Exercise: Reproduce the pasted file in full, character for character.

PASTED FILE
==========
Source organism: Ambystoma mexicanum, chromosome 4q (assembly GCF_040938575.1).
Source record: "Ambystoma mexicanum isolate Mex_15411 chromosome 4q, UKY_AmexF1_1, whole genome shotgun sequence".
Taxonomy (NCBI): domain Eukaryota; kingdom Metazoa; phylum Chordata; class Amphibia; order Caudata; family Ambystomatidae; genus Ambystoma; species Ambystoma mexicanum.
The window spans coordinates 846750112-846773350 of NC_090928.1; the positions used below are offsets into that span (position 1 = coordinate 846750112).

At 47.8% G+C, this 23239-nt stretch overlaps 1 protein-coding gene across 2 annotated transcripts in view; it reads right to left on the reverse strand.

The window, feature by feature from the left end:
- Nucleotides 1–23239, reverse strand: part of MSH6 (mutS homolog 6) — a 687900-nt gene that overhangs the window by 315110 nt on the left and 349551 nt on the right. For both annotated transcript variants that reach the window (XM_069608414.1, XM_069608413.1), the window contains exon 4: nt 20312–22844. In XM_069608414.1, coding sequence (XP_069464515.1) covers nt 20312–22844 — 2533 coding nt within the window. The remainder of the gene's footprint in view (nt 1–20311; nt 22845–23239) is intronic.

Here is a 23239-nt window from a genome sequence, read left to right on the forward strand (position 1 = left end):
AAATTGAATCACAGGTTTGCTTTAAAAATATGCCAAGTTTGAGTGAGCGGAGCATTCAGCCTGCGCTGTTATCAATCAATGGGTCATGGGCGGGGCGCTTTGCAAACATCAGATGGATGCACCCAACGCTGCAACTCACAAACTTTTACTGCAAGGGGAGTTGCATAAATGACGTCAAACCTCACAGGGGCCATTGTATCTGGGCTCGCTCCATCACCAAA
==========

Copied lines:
Source organism: Ambystoma mexicanum, chromosome 4q (assembly GCF_040938575.1).
Source record: "Ambystoma mexicanum isolate Mex_15411 chromosome 4q, UKY_AmexF1_1, whole genome shotgun sequence".
Taxonomy (NCBI): domain Eukaryota; kingdom Metazoa; phylum Chordata; class Amphibia; order Caudata; family Ambystomatidae; genus Ambystoma; species Ambystoma mexicanum.
The window spans coordinates 846750112-846773350 of NC_090928.1; the positions used below are offsets into that span (position 1 = coordinate 846750112).

At 47.8% G+C, this 23239-nt stretch overlaps 1 protein-coding gene across 2 annotated transcripts in view; it reads right to left on the reverse strand.

The window, feature by feature from the left end:
- Nucleotides 1–23239, reverse strand: part of MSH6 (mutS homolog 6) — a 687900-nt gene that overhangs the window by 315110 nt on the left and 349551 nt on the right. For both annotated transcript variants that reach the window (XM_069608414.1, XM_069608413.1), the window contains exon 4: nt 20312–22844. In XM_069608414.1, coding sequence (XP_069464515.1) covers nt 20312–22844 — 2533 coding nt within the window. The remainder of the gene's footprint in view (nt 1–20311; nt 22845–23239) is intronic.

Here is a 23239-nt window from a genome sequence, read left to right on the forward strand (position 1 = left end):
AAATTGAATCACAGGTTTGCTTTAAAAATATGCCAAGTTTGAGTGAGCGGAGCATTCAGCCTGCGCTGTTATCAATCAATGGGTCATGGGCGGGGCGCTTTGCAAACATCAGATGGATGCACCCAACGCTGCAACTCACAAACTTTTACTGCAAGGGGAGTTGCATAAATGACGTCAAACCTCACAGGGGCCATTGTATCTGGGCTCGCTCCATCACCAAA